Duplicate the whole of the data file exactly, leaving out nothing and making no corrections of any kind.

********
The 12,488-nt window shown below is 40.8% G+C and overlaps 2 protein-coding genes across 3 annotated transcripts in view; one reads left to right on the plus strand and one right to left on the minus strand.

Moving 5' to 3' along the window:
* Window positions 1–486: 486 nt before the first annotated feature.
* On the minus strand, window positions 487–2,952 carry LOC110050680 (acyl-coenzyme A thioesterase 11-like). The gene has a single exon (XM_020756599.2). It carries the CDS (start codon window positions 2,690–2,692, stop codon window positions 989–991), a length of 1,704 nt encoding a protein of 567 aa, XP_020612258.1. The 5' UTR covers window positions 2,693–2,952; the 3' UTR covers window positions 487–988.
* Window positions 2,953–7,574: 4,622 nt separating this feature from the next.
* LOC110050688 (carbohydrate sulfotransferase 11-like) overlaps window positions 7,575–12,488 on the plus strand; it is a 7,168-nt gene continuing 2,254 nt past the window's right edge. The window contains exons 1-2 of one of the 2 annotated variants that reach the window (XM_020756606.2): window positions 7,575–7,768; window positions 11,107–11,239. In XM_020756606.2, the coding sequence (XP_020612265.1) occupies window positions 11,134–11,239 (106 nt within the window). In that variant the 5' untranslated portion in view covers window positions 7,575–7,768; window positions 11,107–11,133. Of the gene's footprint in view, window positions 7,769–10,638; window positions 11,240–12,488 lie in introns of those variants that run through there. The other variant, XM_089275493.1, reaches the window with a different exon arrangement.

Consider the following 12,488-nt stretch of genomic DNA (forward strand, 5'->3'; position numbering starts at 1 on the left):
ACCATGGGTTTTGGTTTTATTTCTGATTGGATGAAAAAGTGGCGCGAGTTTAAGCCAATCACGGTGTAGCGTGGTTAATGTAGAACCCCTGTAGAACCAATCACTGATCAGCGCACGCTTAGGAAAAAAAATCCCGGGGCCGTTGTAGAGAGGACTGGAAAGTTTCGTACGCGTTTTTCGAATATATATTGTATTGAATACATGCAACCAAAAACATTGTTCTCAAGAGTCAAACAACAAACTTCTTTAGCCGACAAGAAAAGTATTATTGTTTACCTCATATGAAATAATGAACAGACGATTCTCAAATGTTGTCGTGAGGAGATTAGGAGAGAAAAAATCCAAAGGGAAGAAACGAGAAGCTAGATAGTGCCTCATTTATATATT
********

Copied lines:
The 12,488-nt window shown below is 40.8% G+C and overlaps 2 protein-coding genes across 3 annotated transcripts in view; one reads left to right on the plus strand and one right to left on the minus strand.

Moving 5' to 3' along the window:
* Window positions 1–486: 486 nt before the first annotated feature.
* On the minus strand, window positions 487–2,952 carry LOC110050680 (acyl-coenzyme A thioesterase 11-like). The gene has a single exon (XM_020756599.2). It carries the CDS (start codon window positions 2,690–2,692, stop codon window positions 989–991), a length of 1,704 nt encoding a protein of 567 aa, XP_020612258.1. The 5' UTR covers window positions 2,693–2,952; the 3' UTR covers window positions 487–988.
* Window positions 2,953–7,574: 4,622 nt separating this feature from the next.
* LOC110050688 (carbohydrate sulfotransferase 11-like) overlaps window positions 7,575–12,488 on the plus strand; it is a 7,168-nt gene continuing 2,254 nt past the window's right edge. The window contains exons 1-2 of one of the 2 annotated variants that reach the window (XM_020756606.2): window positions 7,575–7,768; window positions 11,107–11,239. In XM_020756606.2, the coding sequence (XP_020612265.1) occupies window positions 11,134–11,239 (106 nt within the window). In that variant the 5' untranslated portion in view covers window positions 7,575–7,768; window positions 11,107–11,133. Of the gene's footprint in view, window positions 7,769–10,638; window positions 11,240–12,488 lie in introns of those variants that run through there. The other variant, XM_089275493.1, reaches the window with a different exon arrangement.

Consider the following 12,488-nt stretch of genomic DNA (forward strand, 5'->3'; position numbering starts at 1 on the left):
ACCATGGGTTTTGGTTTTATTTCTGATTGGATGAAAAAGTGGCGCGAGTTTAAGCCAATCACGGTGTAGCGTGGTTAATGTAGAACCCCTGTAGAACCAATCACTGATCAGCGCACGCTTAGGAAAAAAAATCCCGGGGCCGTTGTAGAGAGGACTGGAAAGTTTCGTACGCGTTTTTCGAATATATATTGTATTGAATACATGCAACCAAAAACATTGTTCTCAAGAGTCAAACAACAAACTTCTTTAGCCGACAAGAAAAGTATTATTGTTTACCTCATATGAAATAATGAACAGACGATTCTCAAATGTTGTCGTGAGGAGATTAGGAGAGAAAAAATCCAAAGGGAAGAAACGAGAAGCTAGATAGTGCCTCATTTATATATT